They are trying to give it a name; people are trying to bury their own dead. There’s a movement in the left called Memoria Histórica, so I have received a couple of people saying History Memory has to go five fucking hundred years ago again! So it is very polarized, and then there is a right wing thought of let’s leave Spain as the great nation it was. The same way as let’s not touch the Civil War and the transition because that’s like going on the wounds of the people. Amazingly, even the church, we’ve been showing the film to people that represent culture and cinema in the church, I think it gives a kind of a…it’s not that polarized as our politics.
(Q): It’s kind of funny that you keep this filmmaker shooting the Christopher Columbus story, and then after 400-something years we’re still kind of exploiting the illegal immigrants working in bad conditions. It’s like slavery to that and slavery here. So it’s like really you have a very great conscious here. You like consciously put this one in that it also gives a message to it?
(Paul Laverty): I mean what’s really fascinating of course, when I saw the water wars unfold in the year 2000, it really was incredible to see the indigenous population again 500 years later. This time they were fighting a modern army again with sticks and stones, and they weren’t fighting over gold or slavery or spices, but the fact that they’re fighting over the most basic ingredient for life, water, access to clean water. And of course the reason why they’re fighting for water is because the IMF and the World Bank put pressure on Bolivia to privatize it. So Multinational had come in, and of course they’re not particularly interested in getting water to the entire population.
They want to make money because they’re got share holders. So there what we saw was massive exploitation again through commercial transaction, through commercial contracts, through international treaties, and in a way that was actually exploited as it was 500 years ago. And then what you saw was again this massive resistance. And most resistance and most rebellions are actually crushed. People are killed because they just wait them out. And so this was like two stories that was they’re conning nature of water. And secondly, it was actually a victory, and we wanted to tell a story that actually celebrates this kind of resistance.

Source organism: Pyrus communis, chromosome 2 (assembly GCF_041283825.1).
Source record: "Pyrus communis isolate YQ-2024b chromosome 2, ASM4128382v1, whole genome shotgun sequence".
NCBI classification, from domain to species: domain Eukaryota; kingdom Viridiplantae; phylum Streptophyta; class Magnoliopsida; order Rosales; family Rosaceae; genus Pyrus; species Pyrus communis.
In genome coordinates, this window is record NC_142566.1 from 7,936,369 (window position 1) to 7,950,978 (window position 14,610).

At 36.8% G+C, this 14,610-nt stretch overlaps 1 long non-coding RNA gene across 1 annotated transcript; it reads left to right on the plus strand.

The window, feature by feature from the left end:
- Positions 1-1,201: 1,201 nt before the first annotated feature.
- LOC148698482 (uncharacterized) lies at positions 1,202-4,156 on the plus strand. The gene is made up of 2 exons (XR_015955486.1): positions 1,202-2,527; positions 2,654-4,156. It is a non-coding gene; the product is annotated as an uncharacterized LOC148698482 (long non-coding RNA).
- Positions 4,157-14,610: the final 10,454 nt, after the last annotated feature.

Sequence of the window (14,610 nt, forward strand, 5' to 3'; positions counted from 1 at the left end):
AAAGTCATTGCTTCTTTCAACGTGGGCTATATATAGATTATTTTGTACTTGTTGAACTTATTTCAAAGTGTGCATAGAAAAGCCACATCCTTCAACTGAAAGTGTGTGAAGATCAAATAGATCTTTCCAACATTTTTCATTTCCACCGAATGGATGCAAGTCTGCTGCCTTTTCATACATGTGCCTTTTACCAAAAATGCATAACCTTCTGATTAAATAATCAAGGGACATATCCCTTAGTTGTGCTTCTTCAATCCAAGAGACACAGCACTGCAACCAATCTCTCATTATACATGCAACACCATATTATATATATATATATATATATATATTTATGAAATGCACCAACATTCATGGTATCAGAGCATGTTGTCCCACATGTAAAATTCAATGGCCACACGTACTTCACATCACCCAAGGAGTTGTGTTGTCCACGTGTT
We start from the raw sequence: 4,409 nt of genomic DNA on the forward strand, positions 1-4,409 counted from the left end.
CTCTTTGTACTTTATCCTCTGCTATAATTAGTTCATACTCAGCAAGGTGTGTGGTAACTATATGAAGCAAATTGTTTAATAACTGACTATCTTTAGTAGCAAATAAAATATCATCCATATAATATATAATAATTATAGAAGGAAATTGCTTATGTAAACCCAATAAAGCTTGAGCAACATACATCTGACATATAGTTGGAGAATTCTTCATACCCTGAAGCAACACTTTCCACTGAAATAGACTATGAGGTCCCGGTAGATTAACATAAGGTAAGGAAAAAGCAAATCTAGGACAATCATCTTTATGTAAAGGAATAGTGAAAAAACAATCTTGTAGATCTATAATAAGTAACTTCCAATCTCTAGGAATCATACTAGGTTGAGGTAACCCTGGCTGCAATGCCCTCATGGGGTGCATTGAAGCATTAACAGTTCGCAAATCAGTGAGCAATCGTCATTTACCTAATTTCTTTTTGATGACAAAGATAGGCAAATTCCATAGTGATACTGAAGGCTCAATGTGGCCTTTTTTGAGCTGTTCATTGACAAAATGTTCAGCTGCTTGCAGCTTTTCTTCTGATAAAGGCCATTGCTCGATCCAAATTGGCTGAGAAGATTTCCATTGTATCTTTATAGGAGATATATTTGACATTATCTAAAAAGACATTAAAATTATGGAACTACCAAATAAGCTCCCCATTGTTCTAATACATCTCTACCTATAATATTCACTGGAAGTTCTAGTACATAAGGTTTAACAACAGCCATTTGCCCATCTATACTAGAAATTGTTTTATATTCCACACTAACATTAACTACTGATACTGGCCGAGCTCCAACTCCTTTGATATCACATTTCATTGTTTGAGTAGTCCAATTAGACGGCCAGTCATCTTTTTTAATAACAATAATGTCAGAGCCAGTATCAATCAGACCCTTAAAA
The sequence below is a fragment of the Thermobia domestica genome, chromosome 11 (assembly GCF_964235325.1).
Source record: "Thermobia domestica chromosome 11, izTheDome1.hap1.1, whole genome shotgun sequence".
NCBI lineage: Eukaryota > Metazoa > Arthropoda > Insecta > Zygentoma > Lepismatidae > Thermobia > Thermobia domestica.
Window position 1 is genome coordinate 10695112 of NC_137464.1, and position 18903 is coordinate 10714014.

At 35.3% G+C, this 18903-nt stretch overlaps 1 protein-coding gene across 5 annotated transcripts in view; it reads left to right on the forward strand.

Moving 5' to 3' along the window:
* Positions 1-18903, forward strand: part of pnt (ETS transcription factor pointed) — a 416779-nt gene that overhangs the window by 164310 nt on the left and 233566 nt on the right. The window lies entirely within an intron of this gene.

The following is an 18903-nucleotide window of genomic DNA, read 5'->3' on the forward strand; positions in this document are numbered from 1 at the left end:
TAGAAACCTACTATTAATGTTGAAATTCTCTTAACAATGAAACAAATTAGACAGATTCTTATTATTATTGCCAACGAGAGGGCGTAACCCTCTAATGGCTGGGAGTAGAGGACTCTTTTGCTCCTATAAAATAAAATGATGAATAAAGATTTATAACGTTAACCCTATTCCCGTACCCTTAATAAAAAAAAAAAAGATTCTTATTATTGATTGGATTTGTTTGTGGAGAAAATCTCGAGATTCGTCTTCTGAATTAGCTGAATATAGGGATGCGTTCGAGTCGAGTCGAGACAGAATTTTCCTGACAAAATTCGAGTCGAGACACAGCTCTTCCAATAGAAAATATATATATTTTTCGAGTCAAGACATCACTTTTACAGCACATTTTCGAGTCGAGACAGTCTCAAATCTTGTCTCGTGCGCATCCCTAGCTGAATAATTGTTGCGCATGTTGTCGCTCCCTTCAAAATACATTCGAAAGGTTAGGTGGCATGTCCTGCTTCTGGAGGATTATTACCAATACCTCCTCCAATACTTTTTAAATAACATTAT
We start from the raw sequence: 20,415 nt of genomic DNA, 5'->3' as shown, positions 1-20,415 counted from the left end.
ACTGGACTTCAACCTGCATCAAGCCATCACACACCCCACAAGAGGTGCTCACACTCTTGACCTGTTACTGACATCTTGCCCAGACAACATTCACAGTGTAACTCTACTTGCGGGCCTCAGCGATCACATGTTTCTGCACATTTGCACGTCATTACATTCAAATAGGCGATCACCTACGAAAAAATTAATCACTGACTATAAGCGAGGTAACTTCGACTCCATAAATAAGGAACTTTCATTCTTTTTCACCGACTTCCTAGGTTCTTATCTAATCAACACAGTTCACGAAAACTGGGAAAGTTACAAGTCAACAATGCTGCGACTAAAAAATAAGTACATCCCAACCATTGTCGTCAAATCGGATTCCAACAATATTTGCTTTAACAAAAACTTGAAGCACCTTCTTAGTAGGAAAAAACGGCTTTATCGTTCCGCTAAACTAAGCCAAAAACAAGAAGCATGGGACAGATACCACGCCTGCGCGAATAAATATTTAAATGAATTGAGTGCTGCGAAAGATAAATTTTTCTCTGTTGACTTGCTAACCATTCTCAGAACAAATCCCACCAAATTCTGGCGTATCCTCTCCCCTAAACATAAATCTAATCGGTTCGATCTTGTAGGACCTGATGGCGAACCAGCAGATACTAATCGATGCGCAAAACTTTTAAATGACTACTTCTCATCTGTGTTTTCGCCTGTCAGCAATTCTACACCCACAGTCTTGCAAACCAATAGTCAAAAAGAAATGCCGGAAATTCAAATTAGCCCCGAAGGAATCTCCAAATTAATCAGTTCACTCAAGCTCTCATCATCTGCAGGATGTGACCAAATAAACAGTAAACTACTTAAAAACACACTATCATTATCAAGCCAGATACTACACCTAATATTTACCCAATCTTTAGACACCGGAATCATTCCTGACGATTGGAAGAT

And of course, if you have it through a twentieth century consciousness it gives you much more angles and more points of view and you can actually tell a more complex story. And you’re back and forward and one reflects on the other and nuances are given from one to the other. We just thought we would be able to approach the film from many more different points of view, which would raise lots of questions in the spectator’s mind. And even about how we’re telling the story. Because history usually is told by the victors, and it’s the truth because we’ve seen a Columbus statue here, we’ve seen Columbus University.
It’s a national holiday here; it’s a national holiday in Spain. So why do we celebrate this man who started off such massive exploitation instead of the people who resisted it? Or even why don’t we have Plaza de Colon as Plaza de Bartolome de las Casas? So I think we’re just reflecting on the version of history that each country tells of itself, and that’s often the very clean, sanitized version based on a lie because both in Latin America and here of course, the dominant culture now is based on genocide. They white go in the indigenous community and destroy them. So I think if we do successfully in Spain it will raise questions about what happened in whichever country the spectator its. It certainly makes people in Britain, I hope, reflect on British colonial history, and hopefully here in this country reflect on the very violent past that has led to the birth of this country.
(Q): So two questions. I want you to take that thought and connect it to your Irish background. If you look at history through Irish eyes it’s a very different history than through British eyes. Believe me, I worked on Irish publications; I am pretty well versed on some of that. And then I want you to talk about the vehicle of a film within a film, making a film about a film being made. Within this framework you could have not used that device and it might have been a different film, but I thought it was a very effective device because it dealt with a lot of things about media and myth and all that.
(Paul Laverty): It’s very interesting what each nation has of its own official version of history, and often times it’s myth, often times it’s lies. If you go and look at the Museum of Columbus in Spain it’s a sanitized version. If you look at most of the history books in the United Kingdom in relation to the British Empire it’s a sanitized version. Gordon Brown, who is our ex prime mister said we must stop apologizing for the British Empire. I say why? You didn’t suffer the consequences of it. So in this particular film what we do is we do celebrate resistance and we see that there is another point of view.
(Q): About the device of a film within a film. I have my own ideas about that. A lot of times it doesn’t work, but I think it really works well in this film. What I liked was without having to tie up every little loose end it does sort of complete itself in a way that I felt very satisfied when I came out of the screening. More so than I expected.